My newly organized music jamming group was interrupted when the ministry of health banned social gatherings. My daughter gave birth but I could not visit my newborn grandchild. Everyone has similar stories. There is a saying in Yiddish ‘Man plans and God laughs.’ This is the year of disrupted plans.
Disrupted plans cast doubt on our freedom of choice. Someone builds a house and it’s swept away by a tsunami. A newly certified professional dies before having the chance to start a new job.
There seems to be a system of cause and effect that is beyond our control. Do we or don’t we have free choice?
Fate negates choice but so does choice alter the course of fate. Someone with stage 4 cancer whose demise seems inevitable enhances her immune system through various lifestyle changes and helps her body to heal. Someone creates an organization to help the poor, the elderly or victims of abuse. Human choice intervenes for good and also for bad. Human choice is real.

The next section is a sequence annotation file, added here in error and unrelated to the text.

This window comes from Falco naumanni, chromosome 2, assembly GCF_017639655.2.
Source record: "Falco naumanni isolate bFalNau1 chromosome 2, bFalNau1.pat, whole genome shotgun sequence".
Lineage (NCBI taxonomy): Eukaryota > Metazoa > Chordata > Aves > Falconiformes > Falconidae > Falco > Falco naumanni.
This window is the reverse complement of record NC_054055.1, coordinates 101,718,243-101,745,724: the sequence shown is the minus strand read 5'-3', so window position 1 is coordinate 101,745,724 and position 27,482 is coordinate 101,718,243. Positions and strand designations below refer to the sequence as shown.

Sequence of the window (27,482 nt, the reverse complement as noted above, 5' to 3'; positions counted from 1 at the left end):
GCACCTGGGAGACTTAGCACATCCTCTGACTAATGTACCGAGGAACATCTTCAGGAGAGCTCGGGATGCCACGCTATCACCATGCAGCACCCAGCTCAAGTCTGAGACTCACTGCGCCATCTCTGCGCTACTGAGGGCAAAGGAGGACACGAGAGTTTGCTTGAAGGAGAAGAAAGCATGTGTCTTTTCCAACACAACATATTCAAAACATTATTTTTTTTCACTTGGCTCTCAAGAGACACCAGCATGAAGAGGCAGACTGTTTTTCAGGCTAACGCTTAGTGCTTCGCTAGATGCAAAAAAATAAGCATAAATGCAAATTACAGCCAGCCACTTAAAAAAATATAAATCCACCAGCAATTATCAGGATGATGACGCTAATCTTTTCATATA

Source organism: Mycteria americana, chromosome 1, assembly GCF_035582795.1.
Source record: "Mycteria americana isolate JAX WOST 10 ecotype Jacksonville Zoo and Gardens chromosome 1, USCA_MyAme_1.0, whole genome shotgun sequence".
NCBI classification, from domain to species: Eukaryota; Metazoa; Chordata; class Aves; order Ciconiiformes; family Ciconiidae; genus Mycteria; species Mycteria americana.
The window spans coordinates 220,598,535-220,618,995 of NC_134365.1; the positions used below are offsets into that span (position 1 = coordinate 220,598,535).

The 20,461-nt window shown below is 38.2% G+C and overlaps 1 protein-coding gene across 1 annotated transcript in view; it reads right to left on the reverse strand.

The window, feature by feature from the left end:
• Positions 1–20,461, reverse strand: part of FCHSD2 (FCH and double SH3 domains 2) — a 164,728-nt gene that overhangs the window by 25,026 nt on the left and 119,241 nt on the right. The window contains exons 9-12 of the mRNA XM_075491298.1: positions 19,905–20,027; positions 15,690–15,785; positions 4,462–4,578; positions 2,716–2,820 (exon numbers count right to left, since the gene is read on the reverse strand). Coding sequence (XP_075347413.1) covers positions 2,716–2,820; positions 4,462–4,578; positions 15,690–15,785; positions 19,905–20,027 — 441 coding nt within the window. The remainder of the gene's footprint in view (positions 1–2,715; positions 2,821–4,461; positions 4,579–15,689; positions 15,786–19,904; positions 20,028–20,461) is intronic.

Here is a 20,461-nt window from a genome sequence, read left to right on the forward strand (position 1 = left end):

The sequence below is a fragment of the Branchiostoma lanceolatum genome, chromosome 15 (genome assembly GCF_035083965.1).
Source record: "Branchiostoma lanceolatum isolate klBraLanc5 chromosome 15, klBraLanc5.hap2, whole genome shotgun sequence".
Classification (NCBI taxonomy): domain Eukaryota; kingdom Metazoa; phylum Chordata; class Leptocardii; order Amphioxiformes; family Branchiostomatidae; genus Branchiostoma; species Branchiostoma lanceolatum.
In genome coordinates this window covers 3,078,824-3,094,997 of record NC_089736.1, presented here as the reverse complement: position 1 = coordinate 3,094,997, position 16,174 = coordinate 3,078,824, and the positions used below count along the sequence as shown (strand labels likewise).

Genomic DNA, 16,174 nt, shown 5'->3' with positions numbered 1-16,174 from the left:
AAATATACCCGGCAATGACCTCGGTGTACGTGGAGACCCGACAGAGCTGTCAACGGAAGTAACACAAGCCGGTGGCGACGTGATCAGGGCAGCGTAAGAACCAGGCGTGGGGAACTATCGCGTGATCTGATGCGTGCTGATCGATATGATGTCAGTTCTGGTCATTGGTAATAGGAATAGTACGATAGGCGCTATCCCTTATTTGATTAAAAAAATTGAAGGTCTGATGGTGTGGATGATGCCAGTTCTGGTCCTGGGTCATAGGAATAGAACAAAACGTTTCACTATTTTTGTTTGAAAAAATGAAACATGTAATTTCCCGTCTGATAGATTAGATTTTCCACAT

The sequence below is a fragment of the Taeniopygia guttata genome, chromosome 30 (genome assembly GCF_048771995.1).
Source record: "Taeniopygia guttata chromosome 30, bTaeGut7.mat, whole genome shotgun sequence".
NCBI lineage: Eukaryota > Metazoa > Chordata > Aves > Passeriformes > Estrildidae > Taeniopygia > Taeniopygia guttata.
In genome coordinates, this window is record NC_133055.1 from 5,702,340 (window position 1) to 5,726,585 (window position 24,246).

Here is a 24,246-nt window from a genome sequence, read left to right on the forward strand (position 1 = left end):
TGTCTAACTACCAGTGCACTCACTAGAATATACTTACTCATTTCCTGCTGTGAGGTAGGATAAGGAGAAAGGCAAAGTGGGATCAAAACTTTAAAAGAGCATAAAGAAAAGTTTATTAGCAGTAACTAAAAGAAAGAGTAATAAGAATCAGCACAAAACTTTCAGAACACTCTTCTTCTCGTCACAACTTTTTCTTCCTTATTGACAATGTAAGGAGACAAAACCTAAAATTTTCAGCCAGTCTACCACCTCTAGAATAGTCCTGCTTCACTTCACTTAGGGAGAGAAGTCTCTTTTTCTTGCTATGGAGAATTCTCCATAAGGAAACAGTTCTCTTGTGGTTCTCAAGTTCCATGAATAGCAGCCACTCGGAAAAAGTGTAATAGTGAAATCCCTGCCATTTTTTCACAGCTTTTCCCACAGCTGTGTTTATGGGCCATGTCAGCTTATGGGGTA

Therefore, we need to approach the question differently. Instead of narrowing our vision to designate our boundaries of control we need to expand our vision to appreciate just how far reaching are the acts of both God and man.
There is a Biblical commandment to put a fence around one’s roof in order to protect visitors from falling off. But it is worded strangely. Literally, ‘the one who falls will fall’ (Devarim 22:8). This is interpreted to mean that although the person’s fall is predestined, the homeowner is responsible nonetheless.
So too, God has an overall plan for the world, but we choose the role we want to play in that plan. We can be agents of good or agents of bad.
God orchestrates the ends; we are engaged in the means. Life is an intricate interplay between human and divine action. A process set in motion by humans may not manifest in full force or may manifest at a slower or faster pace than expected. Alternatively God may have a certain goal in mind and if a certain person does not take the steps to bring it to fruition someone else will. Everything has its designated place and every person has his time to shine.
Therefore, we must know that every choice on our part has an effect. But the results are not up to us. The question is what part we choose to play in the grand scheme of things. (Based on Ein Aya Shabbat Vol I Ch 2 Par 204)